If each type of organism on this planet experiences reality in a conpletely unique way, it is, in a sense, experiencing a completely different world than we are. In a sense, when that animal goes extinct, it’s not just the animal that’s gone, but an entire other world.
When this book came out, it took me by surprise. Although I think I keep fairly close tabs on when VanderMeer’s books are coming out, I’d never heard of this one, until after it had already arrived.
This book is delightfully strange. It’s fascinating to me the way VanderMeer’s writing veers between clipped, terse (but not uninteresting) prose and surrealistic excess. This book sits firmly between the two extremes. The writing here isn’t always surreal, but the things that happen in it certainly are!
An alternate reality Aleister Crowley makes for a pretty excellent villain, all in all. This book has all the hallmarks of your typical YA teenage hero having adventures, but contorts them into curious (or peculiar) shapes.
I’m definitely looking forward to volume 2.
Scythe, Thunderhead, and The Toll. I read these books because my kid really liked them and he wanted to talk about them with me. Great reason!
It’s very much a YA book with many of the standard tropes these books have. There’s a bit more subtlety and moral nuance than I usually find in books like this.
Mostly I’m glad I read them because it meant I got to have some interesting conversations with my kid.
For me, no other book has captured the tedium and infuriation of spending hours with a very small child like this book has. To be sure, it’s not a pleasant book, but it does capture something fascinating about the human experience.
There’s a funny (not haha, entirely) moment when the power dynamic shifts between the old man and the child. It’s almost worth reading this book just for that moment.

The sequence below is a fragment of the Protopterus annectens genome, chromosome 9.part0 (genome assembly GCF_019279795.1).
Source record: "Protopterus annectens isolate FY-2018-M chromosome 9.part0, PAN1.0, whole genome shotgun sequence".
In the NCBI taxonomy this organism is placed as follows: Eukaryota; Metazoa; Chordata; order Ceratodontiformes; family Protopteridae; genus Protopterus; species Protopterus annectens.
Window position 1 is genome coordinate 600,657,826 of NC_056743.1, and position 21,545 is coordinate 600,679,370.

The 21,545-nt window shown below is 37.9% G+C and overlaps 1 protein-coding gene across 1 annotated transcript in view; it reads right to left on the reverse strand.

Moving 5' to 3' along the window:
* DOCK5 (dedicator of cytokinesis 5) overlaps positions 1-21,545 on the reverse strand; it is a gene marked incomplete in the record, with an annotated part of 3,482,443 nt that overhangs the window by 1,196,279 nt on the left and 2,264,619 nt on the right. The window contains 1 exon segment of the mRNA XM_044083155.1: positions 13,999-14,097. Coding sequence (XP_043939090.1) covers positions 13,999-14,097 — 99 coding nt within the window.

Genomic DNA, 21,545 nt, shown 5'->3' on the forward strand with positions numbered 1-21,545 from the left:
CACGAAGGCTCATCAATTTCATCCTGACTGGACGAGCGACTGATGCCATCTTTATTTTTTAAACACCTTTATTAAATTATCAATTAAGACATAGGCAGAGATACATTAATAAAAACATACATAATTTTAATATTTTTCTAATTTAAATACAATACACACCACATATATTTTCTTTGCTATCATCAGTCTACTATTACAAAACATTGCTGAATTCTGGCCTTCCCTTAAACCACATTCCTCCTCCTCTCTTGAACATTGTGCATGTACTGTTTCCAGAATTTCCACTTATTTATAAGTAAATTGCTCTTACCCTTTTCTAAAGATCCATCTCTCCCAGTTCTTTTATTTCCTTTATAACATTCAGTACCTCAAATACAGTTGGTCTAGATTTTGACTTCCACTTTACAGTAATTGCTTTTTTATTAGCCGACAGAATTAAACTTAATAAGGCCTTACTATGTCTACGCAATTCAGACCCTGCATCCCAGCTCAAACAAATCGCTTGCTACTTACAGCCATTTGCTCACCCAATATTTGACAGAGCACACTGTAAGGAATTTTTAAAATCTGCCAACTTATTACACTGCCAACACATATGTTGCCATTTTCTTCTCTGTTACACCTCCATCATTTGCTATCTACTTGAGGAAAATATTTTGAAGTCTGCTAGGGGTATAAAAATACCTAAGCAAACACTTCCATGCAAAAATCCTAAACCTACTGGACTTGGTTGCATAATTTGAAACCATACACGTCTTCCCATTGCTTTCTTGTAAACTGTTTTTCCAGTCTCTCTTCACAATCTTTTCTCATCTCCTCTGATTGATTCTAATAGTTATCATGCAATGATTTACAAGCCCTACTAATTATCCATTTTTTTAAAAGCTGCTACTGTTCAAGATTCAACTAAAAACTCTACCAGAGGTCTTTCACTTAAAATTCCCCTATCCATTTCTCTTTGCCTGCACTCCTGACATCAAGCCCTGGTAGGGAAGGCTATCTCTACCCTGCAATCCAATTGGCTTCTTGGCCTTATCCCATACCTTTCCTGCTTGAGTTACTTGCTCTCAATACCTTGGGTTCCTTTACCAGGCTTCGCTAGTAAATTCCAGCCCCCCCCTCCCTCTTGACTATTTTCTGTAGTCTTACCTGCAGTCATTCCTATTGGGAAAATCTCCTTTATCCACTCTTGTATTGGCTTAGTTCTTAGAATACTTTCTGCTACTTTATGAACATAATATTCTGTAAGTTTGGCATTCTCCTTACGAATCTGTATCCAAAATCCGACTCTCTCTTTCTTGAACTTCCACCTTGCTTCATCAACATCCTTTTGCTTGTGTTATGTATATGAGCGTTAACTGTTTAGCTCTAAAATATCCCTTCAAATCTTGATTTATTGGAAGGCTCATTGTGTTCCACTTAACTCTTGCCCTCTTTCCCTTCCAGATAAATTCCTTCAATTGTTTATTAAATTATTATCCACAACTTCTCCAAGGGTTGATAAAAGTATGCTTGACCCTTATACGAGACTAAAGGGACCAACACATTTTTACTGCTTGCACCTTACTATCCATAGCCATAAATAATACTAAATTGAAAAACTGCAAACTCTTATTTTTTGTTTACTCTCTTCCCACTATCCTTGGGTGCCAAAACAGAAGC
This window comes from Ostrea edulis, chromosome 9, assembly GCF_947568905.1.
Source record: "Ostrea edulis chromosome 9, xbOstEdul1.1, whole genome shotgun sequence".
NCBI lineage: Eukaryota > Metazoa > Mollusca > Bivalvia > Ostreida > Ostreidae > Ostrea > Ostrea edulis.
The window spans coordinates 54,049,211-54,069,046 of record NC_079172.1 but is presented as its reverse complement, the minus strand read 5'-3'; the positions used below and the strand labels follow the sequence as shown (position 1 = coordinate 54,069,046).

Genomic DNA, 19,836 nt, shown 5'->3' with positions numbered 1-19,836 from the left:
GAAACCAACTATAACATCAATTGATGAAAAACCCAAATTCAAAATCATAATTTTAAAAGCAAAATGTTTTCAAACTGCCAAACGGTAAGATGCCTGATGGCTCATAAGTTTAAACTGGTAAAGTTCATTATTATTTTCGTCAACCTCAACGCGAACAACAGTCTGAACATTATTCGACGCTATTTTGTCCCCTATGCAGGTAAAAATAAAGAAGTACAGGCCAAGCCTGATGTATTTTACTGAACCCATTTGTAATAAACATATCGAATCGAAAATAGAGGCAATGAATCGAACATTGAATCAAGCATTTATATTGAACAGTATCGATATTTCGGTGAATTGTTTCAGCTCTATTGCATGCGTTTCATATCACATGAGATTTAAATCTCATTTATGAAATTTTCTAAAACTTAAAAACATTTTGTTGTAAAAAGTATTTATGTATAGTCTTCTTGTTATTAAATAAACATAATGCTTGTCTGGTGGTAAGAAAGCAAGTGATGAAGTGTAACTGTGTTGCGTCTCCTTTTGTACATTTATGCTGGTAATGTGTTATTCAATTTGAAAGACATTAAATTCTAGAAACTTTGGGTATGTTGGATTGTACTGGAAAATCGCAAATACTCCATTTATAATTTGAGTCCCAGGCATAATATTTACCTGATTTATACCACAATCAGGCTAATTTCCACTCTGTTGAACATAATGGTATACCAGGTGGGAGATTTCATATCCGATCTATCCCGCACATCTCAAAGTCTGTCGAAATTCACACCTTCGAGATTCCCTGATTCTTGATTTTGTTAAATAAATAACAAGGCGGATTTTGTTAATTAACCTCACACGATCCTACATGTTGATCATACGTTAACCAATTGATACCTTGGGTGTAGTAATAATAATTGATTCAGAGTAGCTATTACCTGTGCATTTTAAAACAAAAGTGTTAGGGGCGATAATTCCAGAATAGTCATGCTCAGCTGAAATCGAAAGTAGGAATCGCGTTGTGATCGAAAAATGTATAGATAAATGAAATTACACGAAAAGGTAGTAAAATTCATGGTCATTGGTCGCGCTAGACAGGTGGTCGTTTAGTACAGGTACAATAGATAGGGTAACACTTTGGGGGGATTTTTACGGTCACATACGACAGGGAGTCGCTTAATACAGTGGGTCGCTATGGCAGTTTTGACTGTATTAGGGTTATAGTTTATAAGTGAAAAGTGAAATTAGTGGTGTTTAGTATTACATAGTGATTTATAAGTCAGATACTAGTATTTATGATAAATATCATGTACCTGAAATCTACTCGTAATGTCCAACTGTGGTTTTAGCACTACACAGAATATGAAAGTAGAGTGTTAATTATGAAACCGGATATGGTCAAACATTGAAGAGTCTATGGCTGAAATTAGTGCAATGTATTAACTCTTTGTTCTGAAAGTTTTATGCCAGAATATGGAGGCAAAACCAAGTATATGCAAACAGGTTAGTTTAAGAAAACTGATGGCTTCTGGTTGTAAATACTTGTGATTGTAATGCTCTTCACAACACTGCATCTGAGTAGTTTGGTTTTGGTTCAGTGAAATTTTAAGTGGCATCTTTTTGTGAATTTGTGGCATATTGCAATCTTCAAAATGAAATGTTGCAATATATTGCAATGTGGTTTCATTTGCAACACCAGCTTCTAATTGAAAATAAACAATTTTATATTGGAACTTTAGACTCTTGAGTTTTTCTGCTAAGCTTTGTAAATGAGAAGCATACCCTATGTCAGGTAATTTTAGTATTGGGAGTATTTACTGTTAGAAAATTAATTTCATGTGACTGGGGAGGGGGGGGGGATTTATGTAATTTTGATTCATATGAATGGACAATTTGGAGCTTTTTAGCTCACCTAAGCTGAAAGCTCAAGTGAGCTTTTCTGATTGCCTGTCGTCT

Or, say rather, there’s a curious juxtaposition of the powerlessness of old age and childhood. And a sort of compassion underlying it all.
Blessedly short, I don’t think I could’ve done another hundred pages of this one.
Sometimes I feel like the hardest time for me to understand and make sense of are the decades before and after I was born. Sure, I’ve seen tv and movies from the late 60s through the 80s, but it’s like light scattered through broken glass.
I Hotel was not only a fantastic snapshot of the vibe of the Bay Area from that time, but it gave me a sense of the time I felt I’d always been missing.
Like all good post-modern novels, this one is a collage of different styles and narrators, that paints a fuller picture than if it had been locked to a single viewpoint. There are some historical figures in here too. Some, like S.I. Hawakaya, seemed to strange to be real. But he was and my dad totally remembered him. A strange, violent little man, Hawakaya.
Worth a read, especially if you want to dig deep into some local history.
(Slowly making my way through and reflecting on books I read over the past year or so.)
I read The Water Dancer as part of a book club at work. It’s been a while since I read it. I remember the strong clarity of the writing in this book.
When I reflect on this book, I think of water, the flowing of water, being submerged in water, the sound of water, the terrifying strength of water. (Not just because of the book’s title.) Water’s running all through this book.
Like in Octavia Butler’s Kindred and its exploration of time travel, Coates’ book seems to explore what superpowers would mean in the Antebellum South. Like Dana in Kindred, Hiram Walker is trapped by his kin, his obligations, and the systems of slavery and oppression he was born into.
Definitely worth a read.